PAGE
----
When Art Danced with Music: Diaghilev and the Ballets Russes, 1909-1929….
The Ballets Russes—the most innovative dance company of the 20th century—propelled the performing arts to new heights through groundbreaking collaborations between artists, composers, choreographers, dancers, and fashion designers, with such familiar names as Picasso, Stravinsky, Balanchine, Nijinsky, and Chanel, among many others. On view from May 12 through September 2, 2013, at the National Gallery of Art, Washington—the sole US venue—Diaghilev and the Ballets Russes, 1909–1929: When Art Danced with Music showcases some 135 original costumes, set designs, paintings, sculptures, prints and drawings, photographs, posters, and film clips in a theatrical multimedia installation in the East Building.
On view for the first time in a museum in the United States are the largest objects ever exhibited inside the Gallery: Natalia Goncharova’s backdrop for The Firebird (1926), measuring 51.5 feet wide by 33.5 feet tall, and the front curtain for The Blue Train (1924), 38.5 feet wide by 34 feet tall, designed by Pablo Picasso and painted by Prince Alexander Schervashidze, Diaghilev’s principal set designer. Russian impresario Serge Diaghilev (1872–1929) founded the Ballets Russes in Paris in 1909.
“This landmark exhibition celebrates one of the most dazzling cultural enterprises of the 20th century,” said Earl A. Powell III, director, National Gallery of Art. “These historic collaborations initiated by Diaghilev revolutionized the art of ballet. We are very grateful to lenders from around the world, particularly the Victoria and Albert Museum in London, and to the sponsors and supporters who have made it possible for the Gallery to present this exhibition.”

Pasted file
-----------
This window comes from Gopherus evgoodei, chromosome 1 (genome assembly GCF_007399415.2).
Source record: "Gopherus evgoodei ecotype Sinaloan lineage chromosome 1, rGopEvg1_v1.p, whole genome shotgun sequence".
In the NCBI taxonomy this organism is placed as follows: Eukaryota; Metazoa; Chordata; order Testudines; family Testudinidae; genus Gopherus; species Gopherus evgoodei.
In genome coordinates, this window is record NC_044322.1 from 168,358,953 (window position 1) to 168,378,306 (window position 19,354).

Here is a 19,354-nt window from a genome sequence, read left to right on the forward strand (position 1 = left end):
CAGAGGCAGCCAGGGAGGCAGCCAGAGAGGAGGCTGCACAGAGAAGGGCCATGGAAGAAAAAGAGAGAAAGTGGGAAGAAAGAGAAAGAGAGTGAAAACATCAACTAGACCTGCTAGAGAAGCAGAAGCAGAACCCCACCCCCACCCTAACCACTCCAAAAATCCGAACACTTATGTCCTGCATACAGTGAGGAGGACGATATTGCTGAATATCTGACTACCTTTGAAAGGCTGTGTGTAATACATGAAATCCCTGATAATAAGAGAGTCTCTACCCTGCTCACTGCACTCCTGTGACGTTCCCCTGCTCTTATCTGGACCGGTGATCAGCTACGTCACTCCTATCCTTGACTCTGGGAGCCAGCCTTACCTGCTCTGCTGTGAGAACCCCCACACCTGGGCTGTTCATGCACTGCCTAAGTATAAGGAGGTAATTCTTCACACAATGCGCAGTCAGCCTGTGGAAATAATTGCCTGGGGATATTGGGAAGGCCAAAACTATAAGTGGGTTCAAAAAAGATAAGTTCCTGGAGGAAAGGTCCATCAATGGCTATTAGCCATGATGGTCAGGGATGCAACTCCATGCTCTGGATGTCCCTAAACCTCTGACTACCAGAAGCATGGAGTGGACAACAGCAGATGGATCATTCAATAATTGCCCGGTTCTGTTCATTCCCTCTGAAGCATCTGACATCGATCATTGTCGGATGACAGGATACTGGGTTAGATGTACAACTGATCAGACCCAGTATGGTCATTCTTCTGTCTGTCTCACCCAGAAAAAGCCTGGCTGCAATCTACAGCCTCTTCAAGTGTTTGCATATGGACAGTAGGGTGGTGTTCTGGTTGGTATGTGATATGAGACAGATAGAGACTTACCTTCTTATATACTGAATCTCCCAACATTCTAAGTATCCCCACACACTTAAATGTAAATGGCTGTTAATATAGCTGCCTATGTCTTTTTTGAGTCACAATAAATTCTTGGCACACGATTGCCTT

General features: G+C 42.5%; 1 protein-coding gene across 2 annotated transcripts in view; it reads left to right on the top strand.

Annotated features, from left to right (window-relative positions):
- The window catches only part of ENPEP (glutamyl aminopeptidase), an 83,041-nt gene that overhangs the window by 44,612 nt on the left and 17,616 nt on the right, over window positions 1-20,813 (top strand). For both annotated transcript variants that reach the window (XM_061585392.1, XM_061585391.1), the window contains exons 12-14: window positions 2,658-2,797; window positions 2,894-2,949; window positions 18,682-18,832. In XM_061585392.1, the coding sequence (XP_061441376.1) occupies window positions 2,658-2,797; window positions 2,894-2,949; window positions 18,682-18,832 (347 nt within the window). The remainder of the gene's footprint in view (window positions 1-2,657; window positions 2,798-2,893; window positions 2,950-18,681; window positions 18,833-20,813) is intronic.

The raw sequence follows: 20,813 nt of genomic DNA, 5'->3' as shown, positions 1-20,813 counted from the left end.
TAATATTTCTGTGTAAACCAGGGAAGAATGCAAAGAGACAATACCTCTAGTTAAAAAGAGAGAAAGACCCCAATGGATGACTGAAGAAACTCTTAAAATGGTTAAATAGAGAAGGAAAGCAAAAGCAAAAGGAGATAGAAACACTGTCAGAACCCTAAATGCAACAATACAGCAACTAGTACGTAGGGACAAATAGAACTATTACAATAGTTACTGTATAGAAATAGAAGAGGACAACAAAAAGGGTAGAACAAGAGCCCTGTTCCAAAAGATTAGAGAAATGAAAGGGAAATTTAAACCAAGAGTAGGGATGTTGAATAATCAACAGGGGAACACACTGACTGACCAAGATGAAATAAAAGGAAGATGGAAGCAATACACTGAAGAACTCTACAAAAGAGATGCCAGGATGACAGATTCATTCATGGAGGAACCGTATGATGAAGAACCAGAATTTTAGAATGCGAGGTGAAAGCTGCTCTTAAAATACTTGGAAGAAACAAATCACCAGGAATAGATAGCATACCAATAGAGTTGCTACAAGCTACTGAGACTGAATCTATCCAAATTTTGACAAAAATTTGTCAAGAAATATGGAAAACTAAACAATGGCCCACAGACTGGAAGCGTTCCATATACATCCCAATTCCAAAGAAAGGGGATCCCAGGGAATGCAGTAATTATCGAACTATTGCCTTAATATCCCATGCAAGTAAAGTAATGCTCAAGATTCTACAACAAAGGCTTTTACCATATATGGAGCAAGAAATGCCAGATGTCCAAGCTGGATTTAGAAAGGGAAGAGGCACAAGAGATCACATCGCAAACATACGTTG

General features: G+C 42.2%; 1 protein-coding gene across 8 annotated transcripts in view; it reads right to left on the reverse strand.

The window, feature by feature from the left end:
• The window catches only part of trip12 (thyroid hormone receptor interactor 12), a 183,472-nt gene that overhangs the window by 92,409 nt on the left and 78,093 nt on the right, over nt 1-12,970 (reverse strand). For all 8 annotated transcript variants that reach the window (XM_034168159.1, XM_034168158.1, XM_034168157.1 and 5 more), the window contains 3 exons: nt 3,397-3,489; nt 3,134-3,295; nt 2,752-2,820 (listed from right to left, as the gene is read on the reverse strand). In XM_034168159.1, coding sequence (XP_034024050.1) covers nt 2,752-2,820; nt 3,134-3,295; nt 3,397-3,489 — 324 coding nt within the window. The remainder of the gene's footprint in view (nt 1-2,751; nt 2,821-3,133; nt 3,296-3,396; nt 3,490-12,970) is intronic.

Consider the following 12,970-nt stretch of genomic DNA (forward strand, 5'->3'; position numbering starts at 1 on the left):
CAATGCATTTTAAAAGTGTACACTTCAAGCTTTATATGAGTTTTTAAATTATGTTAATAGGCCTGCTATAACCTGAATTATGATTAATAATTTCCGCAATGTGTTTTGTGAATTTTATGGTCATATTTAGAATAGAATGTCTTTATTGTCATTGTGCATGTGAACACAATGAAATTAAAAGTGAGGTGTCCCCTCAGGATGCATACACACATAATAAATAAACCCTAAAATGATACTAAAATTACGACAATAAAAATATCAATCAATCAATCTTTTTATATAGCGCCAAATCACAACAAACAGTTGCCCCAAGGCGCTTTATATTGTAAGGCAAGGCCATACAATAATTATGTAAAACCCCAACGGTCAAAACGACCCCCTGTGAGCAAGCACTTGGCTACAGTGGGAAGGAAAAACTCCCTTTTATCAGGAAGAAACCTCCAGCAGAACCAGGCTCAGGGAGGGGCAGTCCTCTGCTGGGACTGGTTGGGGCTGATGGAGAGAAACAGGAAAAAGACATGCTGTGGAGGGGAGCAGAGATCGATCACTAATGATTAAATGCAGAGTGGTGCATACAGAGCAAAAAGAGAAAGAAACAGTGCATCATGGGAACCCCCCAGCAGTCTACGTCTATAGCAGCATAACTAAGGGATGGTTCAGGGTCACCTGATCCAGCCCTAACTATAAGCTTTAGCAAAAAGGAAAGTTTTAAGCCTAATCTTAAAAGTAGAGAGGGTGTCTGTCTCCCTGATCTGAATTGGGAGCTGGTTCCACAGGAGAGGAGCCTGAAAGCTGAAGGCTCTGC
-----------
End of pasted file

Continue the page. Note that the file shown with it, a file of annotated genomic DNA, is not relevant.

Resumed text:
The exhibition has been adapted from Diaghilev and the Golden Age of the Ballets Russes, 1909–1929, conceived by and first shown at the Victoria and Albert Museum (V&A) in 2010. In Washington, the exhibition includes some 80 works from the V&A’s renowned collection of dance artifacts, as well as some 50 objects not seen in London, on loan from 20 museums and private collections, among them the Dansmuseet in Sweden and the National Gallery of Australia.
The National Gallery of Art and its Sculpture Garden are at all times free to the public. They are located on the National Mall between 3rd and 9th Streets at Constitution Avenue NW, and are open Monday through Saturday from 10:00 a.m. to 5:00 p.m. and Sunday from 11:00 a.m. to 6:00 p.m. The Gallery is closed on December 25 and January 1. With the exception of the atrium and library, the galleries in the East Building will be closing gradually beginning in July 2013 and will remain closed for approximately three years for Master Facilities Plan and renovations. For specific updates on gallery closings, visit www.nga.gov/renovation.
For information call (202) 737-4215 or the Telecommunications Device for the Deaf (TDD) at (202) 842-6176, or visit the Gallery’s Web site at www.nga.gov. Follow the Gallery on Facebook at www.facebook.com/NationalGalleryofArt and on Twitter at www.twitter.com/ngadc.